VLAN segmentation works by only allowing the users under the same VLAN to be able to communicate with each other- external communication with networks outside the VLAN is restricted. Once VLAN segmentation is applied, different protocols can be implemented for each of the different segmented VLAN networks, based on the degree of access allowed for each. Each VLAN subnet in the network uses a separate IP address, and cross-communication between subnets requires the use of a router.

Benefits and Drawbacks of VLAN Segmentation

VLAN segmentation has a decided advantage over physical segmentation in that it removes the geographical constraints found in the latter. LANs require connected devices on a single network to be in a single, limited geographical location in order to connect to the network and communicate with each other. VLAN circumvents this necessity, allowing remote access, while still maintaining security protocols. 

However, VLANs do have some hardware requirements, such as a router to enable inter-communication. In this case, it is possible to tap into a less secure subnet and use it to transfer malicious data packets to other VLANs. As such, it does not ensure complete security from unauthorized access or attacks. While VLAN can be secure, and ensures business functionality, it may require additional security protocols to limit threat risk. 

Software-defined network (SDN) segmentation

Software-defined network (SDN) segmentation is a type of micro-segmentation that is entirely based on the use of software tools to segment and manage networks, unlike physical and VLAN segmentation, that use hardware devices. Micro-segmentation allows the organization network to be broken down into logical segments, and each segment is assigned well-defined security protocols that dictate how that subnet is used and who can access it. 

SDNs will typically use software like an application programming interface (API). It also lets organizations make changes as their network architecture grows and evolves. API SDN controls the flow of traffic between devices and thus enables real-time changes to be implemented as needed. The entire network is configured in a single centralized location, from which traffic flow is automated and monitored. This also includes the implementation of virtual firewalls that prevent unauthorized access.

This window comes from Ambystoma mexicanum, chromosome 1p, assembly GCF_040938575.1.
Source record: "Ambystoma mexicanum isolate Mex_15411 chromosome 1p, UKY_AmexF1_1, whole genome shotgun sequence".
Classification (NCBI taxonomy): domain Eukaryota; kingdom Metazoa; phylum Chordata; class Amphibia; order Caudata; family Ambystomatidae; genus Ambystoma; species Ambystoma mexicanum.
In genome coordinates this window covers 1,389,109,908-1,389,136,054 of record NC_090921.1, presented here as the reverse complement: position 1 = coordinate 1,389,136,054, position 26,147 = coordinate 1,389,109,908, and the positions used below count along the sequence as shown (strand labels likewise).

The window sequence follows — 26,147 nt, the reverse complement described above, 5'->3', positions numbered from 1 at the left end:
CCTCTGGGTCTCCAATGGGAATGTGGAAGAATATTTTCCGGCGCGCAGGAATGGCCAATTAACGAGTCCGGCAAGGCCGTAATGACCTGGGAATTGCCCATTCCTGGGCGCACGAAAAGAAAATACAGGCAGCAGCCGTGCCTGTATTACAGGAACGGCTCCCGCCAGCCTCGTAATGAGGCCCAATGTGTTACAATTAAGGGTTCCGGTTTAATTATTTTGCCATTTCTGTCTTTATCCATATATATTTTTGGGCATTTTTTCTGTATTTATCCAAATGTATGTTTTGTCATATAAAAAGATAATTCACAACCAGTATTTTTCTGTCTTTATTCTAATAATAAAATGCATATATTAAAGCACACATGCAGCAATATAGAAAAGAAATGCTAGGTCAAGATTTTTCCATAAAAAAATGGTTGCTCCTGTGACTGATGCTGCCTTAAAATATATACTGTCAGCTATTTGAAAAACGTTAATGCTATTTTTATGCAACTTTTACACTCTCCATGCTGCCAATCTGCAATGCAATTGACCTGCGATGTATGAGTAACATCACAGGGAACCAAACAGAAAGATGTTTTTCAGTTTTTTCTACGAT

Benefits and Drawbacks of SDN Segmentation

SDN segmentation has the decided advantage of improving network security through simplistic software controls. It does not require hardware investments and can be managed through automated processes and traffic flow configurations. While it is considered extremely secure, it does also have some limitations. 

While centralized network control is simple, it also acts as a single failure point- if malicious agents gain access to this point, they can topple the entire network. Organizations may have to invest more to ensure the security of the centralized controller to keep the entire organizational network safe. 

Final thoughts

Network segmentation offers a viable security measure against the rising threat of cyberattacks. By isolating network segments, organizations can ensure that any possible attacks are immediately contained, and can be handled without losing sensitive data. As such, depending on an organization’s needs, physical, VLAN, and SDN segmentation all may work well. 

Organizations that are able to invest in hardware to secure the network and don’t require remote access may work better with physical segmentation. Similar organizations that also need to enable remote authorized access should opt for VLAN segmentation. Entirely software-based organizations can best secure their network with SDN segmentation, cutting out hardware costs.